An IFRS Primer
International Financial Reporting Standards (IFRS) is essentially the set of standards created by the International Accounting Standards Board (IASB). IFRS is a principles-based set of standards rather than a rules-based one. The current IFRS standards are far less detailed – with little industry-specific guidance – than the current U.S. generally accepted accounting principles (GAAP). Since 2003, the IASB and the Financial Accounting Standards Board (FASB) have indicated that convergence of their separate standards to one global set of accounting standards is necessary. Convergence hopes to create a one-world approach to facilitate cross-border capital markets.
Recent statistics indicate that more than 120 countries worldwide permit or require the use of IFRS in its public company filings. More than 90 of these countries have fully conformed to IFRS as promulgated by the IASB by including an acknowledgement statement in their respective audit reports.
Currently, the U.S. direction rests with the Securities and Exchange Commission (SEC). The SEC has also expressed support for one set of global standards. In November 2008, the SEC released a roadmap for determining whether it would ultimately approve IFRS as an acceptable method of accounting for its listed companies. One key milestone in the plan is that the SEC would determine in 2011 (based upon progress reports) whether to proceed with the incorporation of IFRS or not. In November 2011, the SEC issued two staff papers: one geared toward comparing IFRS and GAAP, aside from the current convergence projects, and the other focusing on possible methods of incorporating IFRS into the U.S. system.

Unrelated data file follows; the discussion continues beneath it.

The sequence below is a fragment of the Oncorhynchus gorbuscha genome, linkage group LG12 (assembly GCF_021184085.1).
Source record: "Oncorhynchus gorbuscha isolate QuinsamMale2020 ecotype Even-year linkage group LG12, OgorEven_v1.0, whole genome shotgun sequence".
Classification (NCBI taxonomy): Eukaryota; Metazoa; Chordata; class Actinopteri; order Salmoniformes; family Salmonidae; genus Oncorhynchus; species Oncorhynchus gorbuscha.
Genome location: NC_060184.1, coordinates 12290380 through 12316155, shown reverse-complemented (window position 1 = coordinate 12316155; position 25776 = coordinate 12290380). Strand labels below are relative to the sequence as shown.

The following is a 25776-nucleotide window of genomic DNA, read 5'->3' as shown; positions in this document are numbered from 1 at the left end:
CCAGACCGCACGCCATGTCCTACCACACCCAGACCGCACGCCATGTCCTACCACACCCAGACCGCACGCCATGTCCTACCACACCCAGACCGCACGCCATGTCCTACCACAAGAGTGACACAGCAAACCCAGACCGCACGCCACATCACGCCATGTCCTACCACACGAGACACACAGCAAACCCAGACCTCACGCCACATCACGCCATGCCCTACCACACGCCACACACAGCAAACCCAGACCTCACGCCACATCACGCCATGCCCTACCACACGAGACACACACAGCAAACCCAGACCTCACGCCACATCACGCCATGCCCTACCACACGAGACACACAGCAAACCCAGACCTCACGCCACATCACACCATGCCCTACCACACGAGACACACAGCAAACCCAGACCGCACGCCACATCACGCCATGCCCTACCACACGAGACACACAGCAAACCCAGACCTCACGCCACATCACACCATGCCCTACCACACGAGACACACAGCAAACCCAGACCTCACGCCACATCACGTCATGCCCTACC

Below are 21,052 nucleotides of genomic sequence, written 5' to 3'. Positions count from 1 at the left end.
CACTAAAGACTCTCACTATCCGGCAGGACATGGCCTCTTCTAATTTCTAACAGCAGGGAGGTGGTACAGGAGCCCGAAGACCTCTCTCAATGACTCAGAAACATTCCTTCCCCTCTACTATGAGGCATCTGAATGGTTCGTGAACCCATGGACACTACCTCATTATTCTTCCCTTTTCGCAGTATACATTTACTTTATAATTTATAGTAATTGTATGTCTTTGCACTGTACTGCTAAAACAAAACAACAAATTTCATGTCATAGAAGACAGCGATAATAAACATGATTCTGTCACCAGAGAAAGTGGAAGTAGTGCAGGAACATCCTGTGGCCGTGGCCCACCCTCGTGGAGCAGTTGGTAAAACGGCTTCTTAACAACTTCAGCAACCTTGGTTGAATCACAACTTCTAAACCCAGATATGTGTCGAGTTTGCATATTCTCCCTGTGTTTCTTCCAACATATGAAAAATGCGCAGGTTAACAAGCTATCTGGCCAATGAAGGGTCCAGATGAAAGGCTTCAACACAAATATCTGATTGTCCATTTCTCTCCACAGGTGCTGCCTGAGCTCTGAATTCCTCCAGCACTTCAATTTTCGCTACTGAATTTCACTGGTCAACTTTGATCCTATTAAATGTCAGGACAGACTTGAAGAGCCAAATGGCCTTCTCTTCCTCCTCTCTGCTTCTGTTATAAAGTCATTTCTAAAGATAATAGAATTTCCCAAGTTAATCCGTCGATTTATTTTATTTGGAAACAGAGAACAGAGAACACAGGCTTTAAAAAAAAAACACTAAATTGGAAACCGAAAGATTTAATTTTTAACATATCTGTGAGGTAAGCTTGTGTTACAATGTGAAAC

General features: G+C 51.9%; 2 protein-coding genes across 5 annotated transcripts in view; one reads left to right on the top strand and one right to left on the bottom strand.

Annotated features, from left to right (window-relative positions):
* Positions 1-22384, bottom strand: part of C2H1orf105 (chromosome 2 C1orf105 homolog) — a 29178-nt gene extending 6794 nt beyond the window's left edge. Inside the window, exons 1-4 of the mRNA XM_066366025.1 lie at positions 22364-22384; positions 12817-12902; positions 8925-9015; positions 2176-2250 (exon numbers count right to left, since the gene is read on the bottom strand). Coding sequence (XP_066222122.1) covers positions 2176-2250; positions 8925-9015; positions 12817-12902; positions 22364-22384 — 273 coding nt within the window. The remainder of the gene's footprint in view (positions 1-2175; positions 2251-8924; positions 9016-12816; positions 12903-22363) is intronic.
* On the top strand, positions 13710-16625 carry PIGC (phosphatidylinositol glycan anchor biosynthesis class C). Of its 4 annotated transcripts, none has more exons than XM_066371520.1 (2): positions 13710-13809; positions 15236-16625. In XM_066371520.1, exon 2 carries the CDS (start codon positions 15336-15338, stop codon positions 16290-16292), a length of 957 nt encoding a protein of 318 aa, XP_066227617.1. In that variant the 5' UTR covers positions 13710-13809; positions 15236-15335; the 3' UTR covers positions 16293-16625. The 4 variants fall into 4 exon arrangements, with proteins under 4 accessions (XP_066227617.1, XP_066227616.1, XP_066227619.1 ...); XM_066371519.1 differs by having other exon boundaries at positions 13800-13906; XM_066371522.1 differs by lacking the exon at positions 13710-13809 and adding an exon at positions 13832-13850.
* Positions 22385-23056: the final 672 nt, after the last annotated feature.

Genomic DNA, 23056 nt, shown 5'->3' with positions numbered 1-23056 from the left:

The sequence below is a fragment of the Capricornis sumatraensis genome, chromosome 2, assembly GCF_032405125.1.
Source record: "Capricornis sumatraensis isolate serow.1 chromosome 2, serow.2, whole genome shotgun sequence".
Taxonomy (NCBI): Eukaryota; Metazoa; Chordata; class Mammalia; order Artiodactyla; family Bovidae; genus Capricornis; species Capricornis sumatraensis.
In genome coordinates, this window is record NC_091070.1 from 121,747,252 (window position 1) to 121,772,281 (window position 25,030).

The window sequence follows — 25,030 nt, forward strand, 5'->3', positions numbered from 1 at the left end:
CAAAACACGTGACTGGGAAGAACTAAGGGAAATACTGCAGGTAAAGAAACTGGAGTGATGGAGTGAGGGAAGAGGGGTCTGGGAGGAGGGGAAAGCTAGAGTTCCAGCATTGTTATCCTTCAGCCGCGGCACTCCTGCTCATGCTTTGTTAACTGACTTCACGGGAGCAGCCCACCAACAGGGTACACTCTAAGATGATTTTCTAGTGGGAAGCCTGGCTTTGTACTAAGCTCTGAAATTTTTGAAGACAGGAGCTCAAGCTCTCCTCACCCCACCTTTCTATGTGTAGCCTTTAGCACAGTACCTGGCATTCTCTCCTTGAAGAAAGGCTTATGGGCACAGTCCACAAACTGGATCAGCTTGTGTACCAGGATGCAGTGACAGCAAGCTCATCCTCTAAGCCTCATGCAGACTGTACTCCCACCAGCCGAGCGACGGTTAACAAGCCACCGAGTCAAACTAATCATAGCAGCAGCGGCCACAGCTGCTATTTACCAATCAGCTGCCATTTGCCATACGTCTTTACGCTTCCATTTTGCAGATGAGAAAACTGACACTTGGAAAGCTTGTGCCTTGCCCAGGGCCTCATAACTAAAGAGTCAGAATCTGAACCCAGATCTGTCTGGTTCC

In December 2011, SEC Chief Accountant James Kroeker spoke at the annual American Institute of CPAs conference indicating that the SEC needed additional time to evaluate its findings. There was no firm date given from the SEC as to when it would make a decision, only that both boards need to ensure that future convergence projects are in the best interest of the registrants.
While major projects, such as revenue recognition, leases and financial instruments, have been or will be tackled by the FASB and the IASB with respect to differences, there are still several areas where GAAP and IFRS differ. First, under IFRS the conceptual framework is the highest level for authoritative guidance; as for GAAP, the conceptual framework is not included in the codification and therefore not deemed to be authoritative. Other areas that differ are the definitions of assets and liabilities – more specifically the use of the word “probable” in the U.S. definition. While the differences are small, they can give rise to different depictions of companies’ financial performances.
Key remaining differences for assets are:
- Inventory – IFRS allows the use of impairment reversals, while GAAP does not. Last-In First-Out is not an acceptable inventory method under IFRS, while it remains acceptable under GAAP. Inventory is valued at the lower of cost or market for GAAP and the lower of cost or net realizable value for IFRS.